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Figure 40. A fiberglass and wood bicycle pavilion marks Naoshima’s other port, Honmura, and provides a place for visitors to park their rented transportation while visiting the Art House Projects.

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Figures 41 and 42. Two structures, the restored Go-o Shrine (c.1338–1573) and Hiroshi Sugimoto’s installation
Appropriate Structures (2002), occupy this wooded, hilltop site. A set of thick, stacked glass stairs symbolically connects the material world with the spiritual one.

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Figure 43. Some of the island’s inhabitants decorate their homes with their own artistic creations, such as these miniature pumpkins in homage of Kusama’s work.  

Although similar in area to Naoshima, the ‘art island’ aspects of Teshima are primarily composed of smaller installations and collaborative projects, such as the special and environmental wonder of the Teshima Art Museum, the Yokoo House, and the Needle Factory (Figure 44). Like sites on Naoshima, the majority of the sites on Teshima prohibit both photography and sketching therefore visitors are fully immersed in the sensory experiences of the installations and repurposed structures. With these conditions in mind, it is easy to imagine how each site changes during different seasons and weather conditions, making the ‘art islands’ perpetually fascinating for both new and repeat visitors.

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Figure 44. As a product of architect Ryue Nishizawa and artist Rei Naito, the Teshima Art Museum is a large and lofty concrete shell with an integrated water system that pushes droplets from weep holes in the polished concrete floor. Adjacent to the museum space is a small café and gallery.

As smallest of the art islands, Inujima is, arguably, the best example of the integration of architecture, art, and the environment through the Inujima Seirensho Art Museum (2008) and the Art House Project. The average age of residents on the island is eighty, therefore the projects were intended to revive the site and encourage a new pathway towards a sustainable future on the island known for its local stone and once dominated by a copper refinery.

Designed by Sambuichi, the Seirensho Art Museum utilizes the island’s signature stone and elements of the abandoned Edo era copper refinery, such as the preserved chimneystack and labyrinth of rooms formed by slag bricks (Figures 45–48). Composed of two galleries and two halls, the museum uses natural elements such as sun, wind, and light to manipulate temperatures and views within the building. These systems work with nature, instead of trying to forcefully, and mechanically, control it. Additionally, the changing environmental conditions within the pavilion activate elements of the installation, such as the Yukinori Yanagi’s Hero Dry Cell (2008). This piece suspends deconstructed building fragments from the abandoned home of writer Yukio Mishima’s (1925–1970), a critic of Japan’s industrial modernization and postwar cultural crisis.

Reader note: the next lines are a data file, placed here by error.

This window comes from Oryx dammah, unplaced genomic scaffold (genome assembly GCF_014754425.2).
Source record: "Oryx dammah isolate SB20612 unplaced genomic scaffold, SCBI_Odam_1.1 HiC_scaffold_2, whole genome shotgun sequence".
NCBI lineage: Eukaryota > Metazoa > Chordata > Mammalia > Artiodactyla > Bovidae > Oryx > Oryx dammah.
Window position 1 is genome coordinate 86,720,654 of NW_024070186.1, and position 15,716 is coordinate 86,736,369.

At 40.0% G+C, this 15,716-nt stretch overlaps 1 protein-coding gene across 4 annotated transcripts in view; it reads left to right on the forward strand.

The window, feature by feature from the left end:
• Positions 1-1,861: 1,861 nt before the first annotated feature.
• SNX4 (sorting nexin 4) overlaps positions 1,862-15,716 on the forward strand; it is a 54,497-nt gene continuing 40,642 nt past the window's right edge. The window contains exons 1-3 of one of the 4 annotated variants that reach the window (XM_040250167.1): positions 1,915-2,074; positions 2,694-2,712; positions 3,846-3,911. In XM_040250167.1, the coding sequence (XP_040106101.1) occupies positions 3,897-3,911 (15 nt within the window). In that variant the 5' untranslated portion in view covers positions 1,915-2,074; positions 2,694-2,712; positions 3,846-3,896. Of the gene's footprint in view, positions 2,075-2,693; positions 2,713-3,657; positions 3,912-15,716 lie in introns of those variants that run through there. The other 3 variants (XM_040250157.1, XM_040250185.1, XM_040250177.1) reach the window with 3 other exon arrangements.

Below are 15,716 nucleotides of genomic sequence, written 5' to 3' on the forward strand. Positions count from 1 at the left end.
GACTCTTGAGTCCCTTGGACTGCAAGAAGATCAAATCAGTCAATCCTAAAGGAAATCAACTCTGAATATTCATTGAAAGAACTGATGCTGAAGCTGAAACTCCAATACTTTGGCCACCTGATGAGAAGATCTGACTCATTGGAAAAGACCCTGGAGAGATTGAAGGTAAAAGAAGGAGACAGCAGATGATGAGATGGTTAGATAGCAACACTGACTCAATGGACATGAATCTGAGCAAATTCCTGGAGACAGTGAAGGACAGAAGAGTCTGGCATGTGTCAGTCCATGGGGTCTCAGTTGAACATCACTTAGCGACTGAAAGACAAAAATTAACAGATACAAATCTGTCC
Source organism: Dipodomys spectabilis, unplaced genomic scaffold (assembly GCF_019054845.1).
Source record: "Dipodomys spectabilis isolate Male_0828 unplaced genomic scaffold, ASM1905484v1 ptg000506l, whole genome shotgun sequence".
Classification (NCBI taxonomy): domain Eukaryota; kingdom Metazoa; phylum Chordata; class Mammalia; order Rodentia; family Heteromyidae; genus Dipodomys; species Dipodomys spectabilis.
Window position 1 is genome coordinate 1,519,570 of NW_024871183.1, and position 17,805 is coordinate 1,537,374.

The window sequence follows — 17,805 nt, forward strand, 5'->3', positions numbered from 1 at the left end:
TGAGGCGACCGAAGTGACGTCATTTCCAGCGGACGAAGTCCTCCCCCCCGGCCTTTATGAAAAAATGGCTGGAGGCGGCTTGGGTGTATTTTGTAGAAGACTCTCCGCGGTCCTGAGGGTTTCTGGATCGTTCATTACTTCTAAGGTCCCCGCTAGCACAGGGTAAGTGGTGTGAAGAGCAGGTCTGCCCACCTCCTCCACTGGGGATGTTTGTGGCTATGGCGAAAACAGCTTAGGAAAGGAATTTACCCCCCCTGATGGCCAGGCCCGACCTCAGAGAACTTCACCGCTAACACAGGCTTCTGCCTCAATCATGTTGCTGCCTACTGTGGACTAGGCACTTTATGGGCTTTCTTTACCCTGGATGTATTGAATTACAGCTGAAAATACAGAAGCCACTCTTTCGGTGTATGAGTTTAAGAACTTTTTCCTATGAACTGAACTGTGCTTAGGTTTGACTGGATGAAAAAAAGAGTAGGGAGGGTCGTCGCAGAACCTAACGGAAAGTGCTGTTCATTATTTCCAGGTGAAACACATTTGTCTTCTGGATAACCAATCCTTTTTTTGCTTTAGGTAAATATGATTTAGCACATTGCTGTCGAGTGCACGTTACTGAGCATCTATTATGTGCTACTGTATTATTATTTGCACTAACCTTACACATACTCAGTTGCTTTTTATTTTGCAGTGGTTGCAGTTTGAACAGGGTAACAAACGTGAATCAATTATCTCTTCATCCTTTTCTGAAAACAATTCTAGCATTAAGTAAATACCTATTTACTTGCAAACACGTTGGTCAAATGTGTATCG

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Figures 45–48. Views of the low-lying new construction elements and the preserved sections of the Seirensho copper refinery.
 

Using existing, repurposed, and reinvented homes, the Art House Project was inaugurated by architect Kazuyo Seijima as a way for the island's inhabitants and visitors to have new interactions with the local landscape and vernacular architecture through the incorporation of new materials, pathways, and contemporary art installations. Three homes, with abbreviated names referencing the former owners (F-Art House, S-Art House, and I-Art House, 2010) and a steel pavilion were built on the island in 2010, but the experiment continues to grow with two additional homes (A-Art House and C-Art House, 2013), an installation at the site of a former stonecutter’s house, and a series of impromptu renovation and repurposing projects by locals, whether as new sites for art or small in-home cafes catering to visitors (Figures 49–57).

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Figure 49. The deconstructed F-Art House currently houses
Biota (2013) by Kohei Nawa.

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Figures 50–52. The linear, acrylic gallery of the S-Art House is currently home to an installation called
contact lens (2013) by Haruka Kojin that encourages visitors to see the existing built and natural landscapes from new perspectives.

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Figure 53. As a circular version of the S-Art House, the A-Art House holds an installation,
relfectwo (2013), by Kojin that is reminiscent of the vibrant wildflowers on the island.

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Figure 54. The installation
Ether (2015) by Chinatsu Shimodaira weaves a series of strings through the timber structure of the C-Art House.

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Figure 55. A view of the former site of a stonecutter’s house, with Yusuke Asai’s